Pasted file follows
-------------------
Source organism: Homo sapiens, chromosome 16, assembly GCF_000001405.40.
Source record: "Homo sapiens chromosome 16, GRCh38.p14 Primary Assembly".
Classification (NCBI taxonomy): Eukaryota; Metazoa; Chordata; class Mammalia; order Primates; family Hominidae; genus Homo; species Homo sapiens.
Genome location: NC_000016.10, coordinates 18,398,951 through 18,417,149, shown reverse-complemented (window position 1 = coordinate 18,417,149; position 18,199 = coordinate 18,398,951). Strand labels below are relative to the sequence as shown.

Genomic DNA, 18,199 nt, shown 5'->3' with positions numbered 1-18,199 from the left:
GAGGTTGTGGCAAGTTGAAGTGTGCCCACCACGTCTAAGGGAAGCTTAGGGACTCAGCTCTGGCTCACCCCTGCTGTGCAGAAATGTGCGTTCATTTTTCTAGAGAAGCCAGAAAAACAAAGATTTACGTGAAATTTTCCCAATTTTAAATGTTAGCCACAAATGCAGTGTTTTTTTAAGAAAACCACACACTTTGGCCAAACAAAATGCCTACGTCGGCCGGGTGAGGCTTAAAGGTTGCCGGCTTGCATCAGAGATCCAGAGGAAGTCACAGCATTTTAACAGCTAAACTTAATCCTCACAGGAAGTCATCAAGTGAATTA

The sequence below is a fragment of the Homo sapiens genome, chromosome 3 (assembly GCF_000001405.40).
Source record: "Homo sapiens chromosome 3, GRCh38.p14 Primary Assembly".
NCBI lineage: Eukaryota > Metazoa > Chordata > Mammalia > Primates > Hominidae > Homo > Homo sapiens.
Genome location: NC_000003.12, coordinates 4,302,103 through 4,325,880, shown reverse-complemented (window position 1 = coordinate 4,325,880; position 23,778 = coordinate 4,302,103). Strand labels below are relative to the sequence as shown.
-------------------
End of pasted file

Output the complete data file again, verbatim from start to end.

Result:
Source organism: Homo sapiens, chromosome 16, assembly GCF_000001405.40.
Source record: "Homo sapiens chromosome 16, GRCh38.p14 Primary Assembly".
Classification (NCBI taxonomy): Eukaryota; Metazoa; Chordata; class Mammalia; order Primates; family Hominidae; genus Homo; species Homo sapiens.
Genome location: NC_000016.10, coordinates 18,398,951 through 18,417,149, shown reverse-complemented (window position 1 = coordinate 18,417,149; position 18,199 = coordinate 18,398,951). Strand labels below are relative to the sequence as shown.

Genomic DNA, 18,199 nt, shown 5'->3' with positions numbered 1-18,199 from the left:
GAGGTTGTGGCAAGTTGAAGTGTGCCCACCACGTCTAAGGGAAGCTTAGGGACTCAGCTCTGGCTCACCCCTGCTGTGCAGAAATGTGCGTTCATTTTTCTAGAGAAGCCAGAAAAACAAAGATTTACGTGAAATTTTCCCAATTTTAAATGTTAGCCACAAATGCAGTGTTTTTTTAAGAAAACCACACACTTTGGCCAAACAAAATGCCTACGTCGGCCGGGTGAGGCTTAAAGGTTGCCGGCTTGCATCAGAGATCCAGAGGAAGTCACAGCATTTTAACAGCTAAACTTAATCCTCACAGGAAGTCATCAAGTGAATTA

The sequence below is a fragment of the Homo sapiens genome, chromosome 3 (assembly GCF_000001405.40).
Source record: "Homo sapiens chromosome 3, GRCh38.p14 Primary Assembly".
NCBI lineage: Eukaryota > Metazoa > Chordata > Mammalia > Primates > Hominidae > Homo > Homo sapiens.
Genome location: NC_000003.12, coordinates 4,302,103 through 4,325,880, shown reverse-complemented (window position 1 = coordinate 4,325,880; position 23,778 = coordinate 4,302,103). Strand labels below are relative to the sequence as shown.